Changes in ambient temperature, whether caused by changing meteorology or nightfall, can have a dramatic effect on cooking times. Food that cooks in a trice at mid-day can test ones patience to the breaking point on a cool night.

It is patience, along with a bit of experience and some adventurous shopping, that is the key to a successful barbecue.

But there's one other thing to bear in mind. Men are not naturally gifted at barbecue.

Like any other branch of cooking, you need to learn how to do it. In our family, it is my wife who usually wields the spatula and tongs when it comes to the outdoor feast. Except for crabcakes, of course. I can manage those.

Ten sizzling barbecue tips

1. If using charcoal, wait for it to change to grey ash before you start cooking.

2. With chops, fish and vegetables, marinate your food in olive oil and lemon juice before cooking.

3. Do not over-season. We tend to use far too much salt in barbecues.

4. Do not overcook, especially meat. If the juice flows clear when you push a skewer into cooked meat, it is done.

5. Squirt lemon juice as a tasty lubricant on food while cooking. Plastic bottles of lemon juice are the cheapest.

6. Follow the recipes of culinary specialists in barbecue: Turkish, Iberian, North African.

7. Invest in a decent barbecue rather than buy an endless series of disposable trays.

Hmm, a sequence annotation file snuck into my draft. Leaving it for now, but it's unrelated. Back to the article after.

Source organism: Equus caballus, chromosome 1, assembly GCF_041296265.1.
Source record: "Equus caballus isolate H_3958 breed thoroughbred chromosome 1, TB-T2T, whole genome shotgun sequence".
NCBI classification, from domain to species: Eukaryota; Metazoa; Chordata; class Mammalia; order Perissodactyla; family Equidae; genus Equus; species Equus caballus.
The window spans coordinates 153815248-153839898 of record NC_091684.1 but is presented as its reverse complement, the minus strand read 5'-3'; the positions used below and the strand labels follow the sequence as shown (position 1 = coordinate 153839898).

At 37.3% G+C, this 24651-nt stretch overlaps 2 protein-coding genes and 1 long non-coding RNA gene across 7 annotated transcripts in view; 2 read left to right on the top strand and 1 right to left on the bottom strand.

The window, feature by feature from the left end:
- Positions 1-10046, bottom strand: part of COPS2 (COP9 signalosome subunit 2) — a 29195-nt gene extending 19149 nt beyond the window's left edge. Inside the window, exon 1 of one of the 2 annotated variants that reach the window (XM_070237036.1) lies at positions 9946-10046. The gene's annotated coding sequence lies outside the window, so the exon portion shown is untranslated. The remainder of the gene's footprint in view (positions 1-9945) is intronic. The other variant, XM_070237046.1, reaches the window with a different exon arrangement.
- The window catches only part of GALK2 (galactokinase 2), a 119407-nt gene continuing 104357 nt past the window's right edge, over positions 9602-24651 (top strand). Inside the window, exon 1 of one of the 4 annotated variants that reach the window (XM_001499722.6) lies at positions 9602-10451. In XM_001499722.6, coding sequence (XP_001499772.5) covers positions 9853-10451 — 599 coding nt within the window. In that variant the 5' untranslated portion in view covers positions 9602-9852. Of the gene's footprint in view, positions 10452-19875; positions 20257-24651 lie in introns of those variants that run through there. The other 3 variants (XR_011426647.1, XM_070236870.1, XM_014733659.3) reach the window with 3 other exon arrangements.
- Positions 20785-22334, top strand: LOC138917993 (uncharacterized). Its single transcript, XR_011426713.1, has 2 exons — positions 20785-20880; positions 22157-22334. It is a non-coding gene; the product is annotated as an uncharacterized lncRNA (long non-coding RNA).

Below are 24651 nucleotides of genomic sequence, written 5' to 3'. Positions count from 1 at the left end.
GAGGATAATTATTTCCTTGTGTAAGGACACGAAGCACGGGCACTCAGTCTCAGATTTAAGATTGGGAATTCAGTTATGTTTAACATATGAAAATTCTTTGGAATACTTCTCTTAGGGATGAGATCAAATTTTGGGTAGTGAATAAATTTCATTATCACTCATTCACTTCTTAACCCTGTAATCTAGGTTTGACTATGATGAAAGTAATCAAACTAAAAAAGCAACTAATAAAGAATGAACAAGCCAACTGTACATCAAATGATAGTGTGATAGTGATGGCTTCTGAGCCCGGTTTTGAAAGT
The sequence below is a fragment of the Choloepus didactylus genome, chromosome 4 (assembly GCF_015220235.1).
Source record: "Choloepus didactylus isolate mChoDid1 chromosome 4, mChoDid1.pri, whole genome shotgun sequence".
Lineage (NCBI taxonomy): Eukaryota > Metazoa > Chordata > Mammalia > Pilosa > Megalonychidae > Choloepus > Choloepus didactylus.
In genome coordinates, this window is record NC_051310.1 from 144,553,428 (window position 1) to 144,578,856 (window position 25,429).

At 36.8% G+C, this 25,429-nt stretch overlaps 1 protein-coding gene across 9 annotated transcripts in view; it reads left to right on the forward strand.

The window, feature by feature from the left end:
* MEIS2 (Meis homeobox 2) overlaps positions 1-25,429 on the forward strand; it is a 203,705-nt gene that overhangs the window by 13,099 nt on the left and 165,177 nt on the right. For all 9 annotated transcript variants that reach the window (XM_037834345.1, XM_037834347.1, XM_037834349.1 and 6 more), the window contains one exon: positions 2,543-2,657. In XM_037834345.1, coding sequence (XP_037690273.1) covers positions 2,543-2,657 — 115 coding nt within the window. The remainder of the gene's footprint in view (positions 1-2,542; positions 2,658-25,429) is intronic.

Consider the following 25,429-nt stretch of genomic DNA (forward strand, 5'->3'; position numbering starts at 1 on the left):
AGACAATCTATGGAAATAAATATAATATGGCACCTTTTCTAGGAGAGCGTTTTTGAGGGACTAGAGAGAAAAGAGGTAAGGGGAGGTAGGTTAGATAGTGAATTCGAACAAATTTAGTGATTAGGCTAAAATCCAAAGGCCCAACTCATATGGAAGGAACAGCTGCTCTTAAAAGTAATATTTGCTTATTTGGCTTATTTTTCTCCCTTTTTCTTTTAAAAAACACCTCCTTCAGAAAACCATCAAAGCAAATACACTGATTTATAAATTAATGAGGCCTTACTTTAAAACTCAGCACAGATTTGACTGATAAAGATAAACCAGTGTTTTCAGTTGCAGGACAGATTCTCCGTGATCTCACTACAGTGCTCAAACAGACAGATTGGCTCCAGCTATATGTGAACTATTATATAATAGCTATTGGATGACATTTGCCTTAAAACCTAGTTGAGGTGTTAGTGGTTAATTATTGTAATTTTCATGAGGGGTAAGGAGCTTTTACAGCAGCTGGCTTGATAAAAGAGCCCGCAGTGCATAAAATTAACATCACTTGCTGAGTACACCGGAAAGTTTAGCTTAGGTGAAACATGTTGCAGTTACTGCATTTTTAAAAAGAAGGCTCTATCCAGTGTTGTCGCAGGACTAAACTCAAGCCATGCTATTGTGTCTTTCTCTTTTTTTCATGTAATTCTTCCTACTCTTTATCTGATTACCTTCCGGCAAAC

8. Remember, it is not obligatory to cook meat at your barbecue.

9. With a gas barbecue, you don't have to restrict outdoor cooking to high-temperature days and holidays.

10. Don't drink too much. The cook does not have to be marinated along with the food.

The ultimate gourmet grill? Mark Hix's barbecued lobster

When you barbecue lobster you're guaranteed that "wow" factor. Russian salad is a bit of a thing of the past and always used to look like it had been made with frozen mixed vegetables, but it needn't. You can use whatever seasonal vegetables you have at hand for this recipe.

2 lobsters weighing about 500-600g each

Vegetable or corn oil, for brushing

Sea salt and freshly ground black pepper

1 lemon, quartered, to serve

For the Russian salad

2-3 thick spears of asparagus, trimmed and cut into 1cm dice

12-14 green beans, trimmed and cut into 1cm pieces

2 medium carrots, peeled and diced

5-6cm cucumber, diced, with seeds scooped out

2 spring onions, chopped

6 large radishes, washed and diced

4-5 medium-sized new potatoes, cooked in their skins, peeled and diced

4-6tbsp good-quality mayonnaise

1tbsp chopped chives

1tbsp chopped parsley

If you're using live lobsters, kill them before boiling by rapidly cutting through the midline lengthways with a large sharp knife – it's kindest. Boil the lobster for 2-3 minutes, then drain and cool.

Cook the asparagus, beans and carrots in boiling salted water for a minute, then drain and cool. Mix with the rest of the ingredients and season to taste.

With a heavy knife, cut the lobster in half down the centre and crack the claws a few times with the back of the knife. Brush with oil, season and grill for 5 minutes on each side. Serve with the lemon and the salad on the plate or separately.

Independent News Service